Spending on the rise

By Sharon Gaudin, Network World |  Business

A growing reliance on e-business is pushing nearly half of large companies to invest more heavily in their network this coming year, according to the 2001 Network World Spending Survey.

Despite reports of an increasingly softening economy, the survey respondents say the average network budget will ring in around US$550,000, up 9.9 percent from 2000. So, while a slowing economy may be making IT managers more cautious about taking on new projects or making major purchases, it's not fully applying the brakes to much of anything.

We conducted the annual survey to find out how much you plan to spend on network products and services this year. Working with research firm STAT Resources, we e-mailed a random sample of Network World readers in late November and asked them to participate in an online survey hosted in a private area of Fusion.

The results show that 2001 will be an active year in terms of network spending, at least for the bigger companies. A detailed analysis found that nearly half of companies with the largest budgets - $500,000 and up -- predict they'll spend at least 11 percent more than they spent in 2000, and almost one-quarter of them expect to spend an additional 25 percent. And the budget increases aren't just confined to major corporations: 40 percent of firms with midsize budgets are predicting an 11 percent increase.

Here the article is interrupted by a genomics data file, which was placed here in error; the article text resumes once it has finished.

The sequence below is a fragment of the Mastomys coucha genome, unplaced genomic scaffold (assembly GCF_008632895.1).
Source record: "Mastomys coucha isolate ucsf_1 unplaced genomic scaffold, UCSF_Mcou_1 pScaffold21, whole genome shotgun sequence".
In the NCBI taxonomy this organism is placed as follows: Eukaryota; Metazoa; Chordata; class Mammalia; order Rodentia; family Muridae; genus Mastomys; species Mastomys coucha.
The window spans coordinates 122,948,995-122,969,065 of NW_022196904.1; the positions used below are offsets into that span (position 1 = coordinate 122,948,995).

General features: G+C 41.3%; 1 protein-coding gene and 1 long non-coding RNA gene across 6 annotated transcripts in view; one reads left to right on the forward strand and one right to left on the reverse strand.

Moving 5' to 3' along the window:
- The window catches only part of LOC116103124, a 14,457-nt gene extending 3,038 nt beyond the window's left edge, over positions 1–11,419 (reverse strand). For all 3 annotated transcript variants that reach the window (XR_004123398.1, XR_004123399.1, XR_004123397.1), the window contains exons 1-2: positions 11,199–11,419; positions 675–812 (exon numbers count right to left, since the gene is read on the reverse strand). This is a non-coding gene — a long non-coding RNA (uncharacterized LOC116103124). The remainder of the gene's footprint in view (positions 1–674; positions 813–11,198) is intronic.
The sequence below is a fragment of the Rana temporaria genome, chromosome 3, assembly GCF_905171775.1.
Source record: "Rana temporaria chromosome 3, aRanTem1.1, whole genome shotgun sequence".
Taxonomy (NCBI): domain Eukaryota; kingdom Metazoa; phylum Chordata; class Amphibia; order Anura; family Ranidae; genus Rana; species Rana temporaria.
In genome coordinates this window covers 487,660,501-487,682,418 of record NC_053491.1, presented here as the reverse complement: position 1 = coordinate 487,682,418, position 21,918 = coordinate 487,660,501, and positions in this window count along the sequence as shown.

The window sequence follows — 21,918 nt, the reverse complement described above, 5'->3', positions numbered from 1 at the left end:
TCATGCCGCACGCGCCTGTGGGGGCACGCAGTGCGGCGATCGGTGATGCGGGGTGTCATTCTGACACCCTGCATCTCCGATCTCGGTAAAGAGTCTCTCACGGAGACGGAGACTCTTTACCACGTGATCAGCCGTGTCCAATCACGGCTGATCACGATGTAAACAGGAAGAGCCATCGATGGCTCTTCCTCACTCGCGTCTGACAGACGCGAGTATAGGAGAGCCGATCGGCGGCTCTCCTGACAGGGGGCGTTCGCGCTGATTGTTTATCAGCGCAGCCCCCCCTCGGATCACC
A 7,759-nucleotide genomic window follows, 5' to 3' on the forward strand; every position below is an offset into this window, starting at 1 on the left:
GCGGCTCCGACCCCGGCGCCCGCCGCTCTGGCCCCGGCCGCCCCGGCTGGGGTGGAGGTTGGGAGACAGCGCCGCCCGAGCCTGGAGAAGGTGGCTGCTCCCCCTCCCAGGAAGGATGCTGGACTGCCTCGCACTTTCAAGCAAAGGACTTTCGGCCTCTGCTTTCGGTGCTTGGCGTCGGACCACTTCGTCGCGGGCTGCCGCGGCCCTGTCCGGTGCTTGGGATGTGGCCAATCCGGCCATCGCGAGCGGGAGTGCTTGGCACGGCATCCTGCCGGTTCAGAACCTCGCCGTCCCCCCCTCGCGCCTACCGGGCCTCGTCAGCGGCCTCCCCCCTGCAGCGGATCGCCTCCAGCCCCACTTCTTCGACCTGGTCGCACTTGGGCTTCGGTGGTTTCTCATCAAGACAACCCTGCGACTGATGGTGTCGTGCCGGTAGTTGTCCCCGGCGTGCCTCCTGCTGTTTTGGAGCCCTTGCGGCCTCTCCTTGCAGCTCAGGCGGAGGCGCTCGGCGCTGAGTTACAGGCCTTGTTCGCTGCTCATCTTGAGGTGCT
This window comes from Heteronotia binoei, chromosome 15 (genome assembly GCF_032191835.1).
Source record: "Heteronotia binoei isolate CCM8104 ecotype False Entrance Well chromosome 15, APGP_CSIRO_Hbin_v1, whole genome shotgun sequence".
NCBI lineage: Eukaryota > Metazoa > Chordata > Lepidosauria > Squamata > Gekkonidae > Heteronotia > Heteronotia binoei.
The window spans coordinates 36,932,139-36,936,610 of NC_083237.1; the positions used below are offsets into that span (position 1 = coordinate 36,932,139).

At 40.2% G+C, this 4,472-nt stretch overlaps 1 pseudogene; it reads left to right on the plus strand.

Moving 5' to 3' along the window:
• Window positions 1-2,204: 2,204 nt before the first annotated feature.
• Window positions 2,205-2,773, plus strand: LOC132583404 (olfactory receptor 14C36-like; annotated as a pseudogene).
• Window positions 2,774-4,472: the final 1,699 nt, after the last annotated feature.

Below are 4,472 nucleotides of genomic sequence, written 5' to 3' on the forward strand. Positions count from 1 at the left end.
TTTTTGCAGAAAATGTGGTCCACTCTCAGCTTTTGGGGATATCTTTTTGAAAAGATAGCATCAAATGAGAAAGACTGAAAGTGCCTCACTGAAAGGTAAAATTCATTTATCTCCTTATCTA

Not everyone will realize such impressive gains, however. Almost half the respondents predicted either no change or modest increases of 10 percent or less in 2001.

Still, the network budget picture is slightly better overall than it was last year. Spending increased 9.5 percent from 1999 to 2000, and now it's climbing again by a similar amount.

"This is really good news," says Richard L. Ptak, vice president of e-business infrastructure strategies at Hurwitz Group Inc., a high-tech analyst firm in Framingham, Mass. "It shows a bit of a turnaround from what was happening in Q3 of 2000 when there was a lot of uncertainty about the money companies were going to be committing to [spending]. There was a lot of talk of companies sitting pat for 2001."

Companies with the biggest budgets are looking to invest in capital equipment and projects such as e-commerce, video conferencing and security. Meanwhile, firms with small and midsize budgets are sticking to the basics, targeting their spending on network hardware such as hubs, routers, firewalls and servers.

Almost half the respondents, or 46 percent, say their budget is about right for accomplishing the tasks on their plate. Close to one-third (32 percent) call their budgets somewhat inadequate, while only 4 percent say their budgets are more than adequate.

With companies planning to spend more this year coming as a pleasant surprise for Ptak, he's not surprised that the extra funding is earmarked for network equipment and services.

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